European Grapes and Local Varietals Share Common Ground
Quick! Name your favorite Brazilian wine. Not so easy, is it? Not because it’s hard to choose, but probably because you didn’t even know there was such a thing.
The first beverage people think of, if they know anything about Brazilian beverages at all, is usually cachaça. In fact, even many Brazilians don’t know there is delicious wine made in their own country! Hopefully that changes soon, because there are some terrific producers making wines that stand up to their more popular cousins.
Brazil happens to be the fifth largest producer of wine in the southern hemisphere behind Chile, South Africa, Australia, and Argentina. There are currently 1,162 wineries there and counting. They produce high quality wines from classic European grapes such as Chardonnay, Sauvignon Blanc, Muscat, Pinot Noir, Merlot, Malbec, Cabernet Sauvignon, Tannat and Cabernet Franc (the latter considered the workhorse of the country’s red varietals).
Because of the Portuguese influence, fine examples of varietals such as Touriga Naçional, Arinaroa, Pinto Bandeira and others find their way into blends. And with the vast population of Italian winemakers who settled in Brazil, Glera , the main grape of Prosecco, is widely planted; as such, Brazil is the only country outside of Italy legally permitted to use the name “Prosecco” on sparkling wines labels. They also are one of the top producers of Moscato outside of Italy, and produce Méthode Traditionelle wines from Chardonnay and Pinot Noir.
At a recent Wines of Brasil seminar held at Botequim restaurant led by Master Sommelier Evan Goldstein, New York area wine professionals were treated to a variety of styles of Brazilian wine from sparkling to casual table blends to high end reserves. The chosen wines represented three key regions, located just north of the border with Uruguay: Serra Gaúcha (where 85% of the country’s wine production takes place), Serra do Sudeste, and Campanha.
A few of the standouts:
Vinícola Salton: Founded in 1878 by Antonio Domenico Salton, a winemaker from the Veneto region of Italy, it is now produced generations later by the same family. Their NV Reserva Ouro is a refreshing, zippy sparkling wine that could easily replace your favorite Crémant de Bourgogne. Their 2013 Classic Tannat is an outstanding value at around $10.00 that would make a terrific accompaniment to everyday roast chicken dinners or Middle Eastern takeout. Finally, the 2009 Talento from Campanha – a Cabernet Sauvignon, Merlot and Tannat blend — is perfectly poised between intense fruit, earthy elegance and funky herbal accents.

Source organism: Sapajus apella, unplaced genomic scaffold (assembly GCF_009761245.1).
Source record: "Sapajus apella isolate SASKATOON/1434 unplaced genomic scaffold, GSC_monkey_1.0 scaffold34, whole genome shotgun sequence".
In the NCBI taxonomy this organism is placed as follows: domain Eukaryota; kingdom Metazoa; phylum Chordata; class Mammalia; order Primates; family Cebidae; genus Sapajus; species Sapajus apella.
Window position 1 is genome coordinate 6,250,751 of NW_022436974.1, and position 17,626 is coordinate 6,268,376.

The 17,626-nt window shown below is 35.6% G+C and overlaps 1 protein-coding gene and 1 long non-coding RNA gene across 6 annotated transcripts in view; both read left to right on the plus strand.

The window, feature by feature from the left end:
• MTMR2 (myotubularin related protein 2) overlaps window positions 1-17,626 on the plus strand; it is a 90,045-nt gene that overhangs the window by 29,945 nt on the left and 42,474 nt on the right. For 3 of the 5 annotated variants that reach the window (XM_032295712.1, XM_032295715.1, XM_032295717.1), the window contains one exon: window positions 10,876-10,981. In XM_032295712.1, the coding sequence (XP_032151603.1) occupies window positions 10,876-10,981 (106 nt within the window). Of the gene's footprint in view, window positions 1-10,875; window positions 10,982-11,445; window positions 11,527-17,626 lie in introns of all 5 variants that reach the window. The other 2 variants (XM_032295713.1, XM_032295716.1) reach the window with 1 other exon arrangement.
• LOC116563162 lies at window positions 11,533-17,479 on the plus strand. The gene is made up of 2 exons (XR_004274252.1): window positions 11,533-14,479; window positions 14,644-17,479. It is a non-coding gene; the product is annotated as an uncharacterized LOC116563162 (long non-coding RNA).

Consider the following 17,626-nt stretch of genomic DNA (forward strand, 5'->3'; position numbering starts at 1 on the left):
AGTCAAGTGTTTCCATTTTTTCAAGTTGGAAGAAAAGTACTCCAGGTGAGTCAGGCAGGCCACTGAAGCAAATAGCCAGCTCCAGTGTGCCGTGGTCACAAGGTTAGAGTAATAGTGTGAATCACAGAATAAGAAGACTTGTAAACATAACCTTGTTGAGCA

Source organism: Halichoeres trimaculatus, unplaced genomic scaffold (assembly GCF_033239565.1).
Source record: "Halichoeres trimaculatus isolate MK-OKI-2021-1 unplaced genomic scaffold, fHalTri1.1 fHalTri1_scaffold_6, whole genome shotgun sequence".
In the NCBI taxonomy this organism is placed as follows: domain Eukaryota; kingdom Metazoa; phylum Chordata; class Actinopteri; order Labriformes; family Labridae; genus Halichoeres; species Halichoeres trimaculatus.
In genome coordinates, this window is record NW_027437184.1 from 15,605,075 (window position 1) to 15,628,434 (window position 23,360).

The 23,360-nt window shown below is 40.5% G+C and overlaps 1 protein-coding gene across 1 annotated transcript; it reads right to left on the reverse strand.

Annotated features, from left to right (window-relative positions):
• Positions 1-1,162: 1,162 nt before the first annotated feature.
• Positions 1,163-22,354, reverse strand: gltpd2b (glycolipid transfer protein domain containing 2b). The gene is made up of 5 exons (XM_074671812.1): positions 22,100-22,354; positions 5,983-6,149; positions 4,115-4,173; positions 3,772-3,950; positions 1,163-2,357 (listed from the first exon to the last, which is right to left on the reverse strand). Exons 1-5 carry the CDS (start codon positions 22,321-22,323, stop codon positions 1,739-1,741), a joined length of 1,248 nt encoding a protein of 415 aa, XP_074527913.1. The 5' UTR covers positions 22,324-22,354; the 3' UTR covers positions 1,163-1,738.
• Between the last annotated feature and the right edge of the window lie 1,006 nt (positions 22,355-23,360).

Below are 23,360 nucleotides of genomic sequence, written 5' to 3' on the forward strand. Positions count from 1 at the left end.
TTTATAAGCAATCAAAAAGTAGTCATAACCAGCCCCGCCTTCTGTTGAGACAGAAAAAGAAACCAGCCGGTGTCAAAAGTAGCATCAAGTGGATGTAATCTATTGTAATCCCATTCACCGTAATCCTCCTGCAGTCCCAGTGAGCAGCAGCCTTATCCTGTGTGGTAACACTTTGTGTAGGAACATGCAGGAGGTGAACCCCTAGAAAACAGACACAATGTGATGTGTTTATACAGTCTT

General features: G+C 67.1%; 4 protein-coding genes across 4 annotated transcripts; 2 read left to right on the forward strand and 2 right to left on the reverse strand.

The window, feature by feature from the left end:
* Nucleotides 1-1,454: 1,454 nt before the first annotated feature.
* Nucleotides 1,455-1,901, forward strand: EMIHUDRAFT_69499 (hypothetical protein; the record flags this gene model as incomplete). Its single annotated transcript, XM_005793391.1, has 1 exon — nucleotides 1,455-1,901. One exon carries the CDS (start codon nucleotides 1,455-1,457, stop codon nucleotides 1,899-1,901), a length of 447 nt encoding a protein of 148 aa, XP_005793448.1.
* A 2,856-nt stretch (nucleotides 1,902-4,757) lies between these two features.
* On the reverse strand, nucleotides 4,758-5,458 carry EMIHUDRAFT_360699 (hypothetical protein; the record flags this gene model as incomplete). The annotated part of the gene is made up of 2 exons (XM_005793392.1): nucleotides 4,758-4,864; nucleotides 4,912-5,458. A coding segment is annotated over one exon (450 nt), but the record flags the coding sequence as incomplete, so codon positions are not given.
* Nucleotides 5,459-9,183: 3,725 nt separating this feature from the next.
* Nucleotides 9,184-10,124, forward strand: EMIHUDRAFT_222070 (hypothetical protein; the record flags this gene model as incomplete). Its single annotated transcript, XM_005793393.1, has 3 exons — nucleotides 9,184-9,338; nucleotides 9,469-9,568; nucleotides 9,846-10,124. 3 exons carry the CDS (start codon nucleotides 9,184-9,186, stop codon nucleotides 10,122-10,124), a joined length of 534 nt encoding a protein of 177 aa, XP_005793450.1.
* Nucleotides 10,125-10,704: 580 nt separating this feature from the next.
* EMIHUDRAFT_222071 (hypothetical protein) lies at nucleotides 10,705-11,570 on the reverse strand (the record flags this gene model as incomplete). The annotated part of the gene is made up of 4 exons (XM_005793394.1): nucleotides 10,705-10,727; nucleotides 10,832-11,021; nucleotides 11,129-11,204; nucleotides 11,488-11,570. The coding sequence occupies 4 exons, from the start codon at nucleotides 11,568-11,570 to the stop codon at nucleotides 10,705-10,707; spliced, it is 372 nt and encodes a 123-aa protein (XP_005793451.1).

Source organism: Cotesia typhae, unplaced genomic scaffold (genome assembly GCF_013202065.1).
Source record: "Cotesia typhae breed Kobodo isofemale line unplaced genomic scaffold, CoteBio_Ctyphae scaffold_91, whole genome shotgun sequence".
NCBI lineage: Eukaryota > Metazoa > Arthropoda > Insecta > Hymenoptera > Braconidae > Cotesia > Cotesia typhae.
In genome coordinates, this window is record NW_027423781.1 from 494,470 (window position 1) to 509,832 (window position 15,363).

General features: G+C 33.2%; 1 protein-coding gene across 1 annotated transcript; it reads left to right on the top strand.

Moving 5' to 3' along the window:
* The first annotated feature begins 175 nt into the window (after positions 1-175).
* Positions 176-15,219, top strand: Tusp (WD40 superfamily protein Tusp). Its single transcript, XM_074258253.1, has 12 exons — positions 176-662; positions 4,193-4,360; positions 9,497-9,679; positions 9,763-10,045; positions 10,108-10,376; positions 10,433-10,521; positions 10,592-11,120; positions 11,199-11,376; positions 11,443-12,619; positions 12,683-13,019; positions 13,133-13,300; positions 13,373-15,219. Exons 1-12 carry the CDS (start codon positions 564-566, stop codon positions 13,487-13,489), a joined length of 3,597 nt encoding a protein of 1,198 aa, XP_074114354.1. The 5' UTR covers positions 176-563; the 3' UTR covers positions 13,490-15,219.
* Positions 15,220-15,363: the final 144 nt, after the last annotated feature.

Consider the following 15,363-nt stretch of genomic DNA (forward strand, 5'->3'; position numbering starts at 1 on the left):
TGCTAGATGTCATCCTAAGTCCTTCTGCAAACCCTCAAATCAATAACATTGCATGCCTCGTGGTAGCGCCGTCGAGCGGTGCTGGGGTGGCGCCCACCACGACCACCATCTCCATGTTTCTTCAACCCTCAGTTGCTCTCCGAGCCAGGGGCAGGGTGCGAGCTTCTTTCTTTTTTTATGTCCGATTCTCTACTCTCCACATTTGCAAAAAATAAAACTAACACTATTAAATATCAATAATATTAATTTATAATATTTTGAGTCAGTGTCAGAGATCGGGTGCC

Lidío Carraro Vinícola Boutique: The Carraro family, also descendants of winemakers in the Veneto, have always been trailblazers in Brazil for generations. In the 1970s they were among the first to plant vinifera grapes in Serra Gaúcha, specializing in Merlot. They were also some of the first planters in Rio Grande do Sul, the Brazilian equivalent of California’s Sonoma growing region.
In the early 2000s, they began producing with a natural wine concept, without the use of wood aging or chemical pesticides, and using sustainable planting and manual harvesting – allowing as much of the natural characteristics of the terroir to shine through. Standout wines include the fresh and zesty 2013 Da’Divas Chardonnay, which uses a blend of Chardonnay grapes grown in different vineyards for their individual voices in the final wine. For a splurge, the 2006 Grande Vindima Quorum for around $65 is a classic blend of Cab/Merlot/Tannat/Cab Franc that could easily make peace with a Bordeaux aficionado.
The 2012 Perini Marselan is a rare example of a grape usually relegated to blends (which seems so unfair when tasting it). Ripe, full flavors of blueberries, blackberries and plums are enhanced with dark chocolate and solid tannins. If only more wine bars had this available for sipping and conversation!
The 2008 Pizzato Alicante Bouschet also shines a spotlight on a popular blending grape. Here it is produced much in the style of a Spanish Priorat – luscious, ripe and fruity – with chocolate-y accents and a refreshing, minty finish.
The 2011 Miolo Lote 43 is a Merlot/Cabernet Sauvignon blend that is only produced in high quality vintages, only a total of seven times since 1999. It’s a fine balance of all the things that it should be – earth, tannin, acid and ripe fruits. However at around $23 it’s an absolute steal compared to other regions more known for wines of this quality.
Hopefully with the 2016 Summer Olympics held in Brazil, more of its wines will find its way into our glasses. We’ve definitely been missing out!